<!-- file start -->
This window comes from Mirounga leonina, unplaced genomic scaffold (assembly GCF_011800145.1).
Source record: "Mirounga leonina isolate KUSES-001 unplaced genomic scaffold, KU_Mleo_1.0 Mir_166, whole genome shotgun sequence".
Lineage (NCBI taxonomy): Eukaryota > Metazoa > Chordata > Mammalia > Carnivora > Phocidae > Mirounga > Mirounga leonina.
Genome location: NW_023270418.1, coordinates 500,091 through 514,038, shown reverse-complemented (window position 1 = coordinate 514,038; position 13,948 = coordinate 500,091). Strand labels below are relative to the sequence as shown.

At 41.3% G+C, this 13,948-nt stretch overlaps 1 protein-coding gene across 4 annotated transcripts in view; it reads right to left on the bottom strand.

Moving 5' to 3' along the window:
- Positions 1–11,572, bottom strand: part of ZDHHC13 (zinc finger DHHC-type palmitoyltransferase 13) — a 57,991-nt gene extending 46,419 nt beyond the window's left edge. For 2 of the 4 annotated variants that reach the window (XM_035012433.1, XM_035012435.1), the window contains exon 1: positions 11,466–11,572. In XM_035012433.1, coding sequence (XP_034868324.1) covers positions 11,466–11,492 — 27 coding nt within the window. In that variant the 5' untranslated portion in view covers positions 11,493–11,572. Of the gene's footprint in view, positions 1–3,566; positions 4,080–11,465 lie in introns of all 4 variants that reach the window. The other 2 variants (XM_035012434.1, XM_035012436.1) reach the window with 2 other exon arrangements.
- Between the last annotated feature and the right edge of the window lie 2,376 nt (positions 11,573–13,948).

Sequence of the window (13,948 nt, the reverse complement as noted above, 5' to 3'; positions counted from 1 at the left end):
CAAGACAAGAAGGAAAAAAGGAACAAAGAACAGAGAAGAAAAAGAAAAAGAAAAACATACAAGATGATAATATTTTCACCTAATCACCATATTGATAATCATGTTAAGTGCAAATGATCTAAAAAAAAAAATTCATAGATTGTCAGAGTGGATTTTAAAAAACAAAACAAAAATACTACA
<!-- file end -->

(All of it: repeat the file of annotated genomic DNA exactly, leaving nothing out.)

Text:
This window comes from Mirounga leonina, unplaced genomic scaffold (assembly GCF_011800145.1).
Source record: "Mirounga leonina isolate KUSES-001 unplaced genomic scaffold, KU_Mleo_1.0 Mir_166, whole genome shotgun sequence".
Lineage (NCBI taxonomy): Eukaryota > Metazoa > Chordata > Mammalia > Carnivora > Phocidae > Mirounga > Mirounga leonina.
Genome location: NW_023270418.1, coordinates 500,091 through 514,038, shown reverse-complemented (window position 1 = coordinate 514,038; position 13,948 = coordinate 500,091). Strand labels below are relative to the sequence as shown.

At 41.3% G+C, this 13,948-nt stretch overlaps 1 protein-coding gene across 4 annotated transcripts in view; it reads right to left on the bottom strand.

Moving 5' to 3' along the window:
- Positions 1–11,572, bottom strand: part of ZDHHC13 (zinc finger DHHC-type palmitoyltransferase 13) — a 57,991-nt gene extending 46,419 nt beyond the window's left edge. For 2 of the 4 annotated variants that reach the window (XM_035012433.1, XM_035012435.1), the window contains exon 1: positions 11,466–11,572. In XM_035012433.1, coding sequence (XP_034868324.1) covers positions 11,466–11,492 — 27 coding nt within the window. In that variant the 5' untranslated portion in view covers positions 11,493–11,572. Of the gene's footprint in view, positions 1–3,566; positions 4,080–11,465 lie in introns of all 4 variants that reach the window. The other 2 variants (XM_035012434.1, XM_035012436.1) reach the window with 2 other exon arrangements.
- Between the last annotated feature and the right edge of the window lie 2,376 nt (positions 11,573–13,948).

Sequence of the window (13,948 nt, the reverse complement as noted above, 5' to 3'; positions counted from 1 at the left end):
CAAGACAAGAAGGAAAAAAGGAACAAAGAACAGAGAAGAAAAAGAAAAAGAAAAACATACAAGATGATAATATTTTCACCTAATCACCATATTGATAATCATGTTAAGTGCAAATGATCTAAAAAAAAAAATTCATAGATTGTCAGAGTGGATTTTAAAAAACAAAACAAAAATACTACA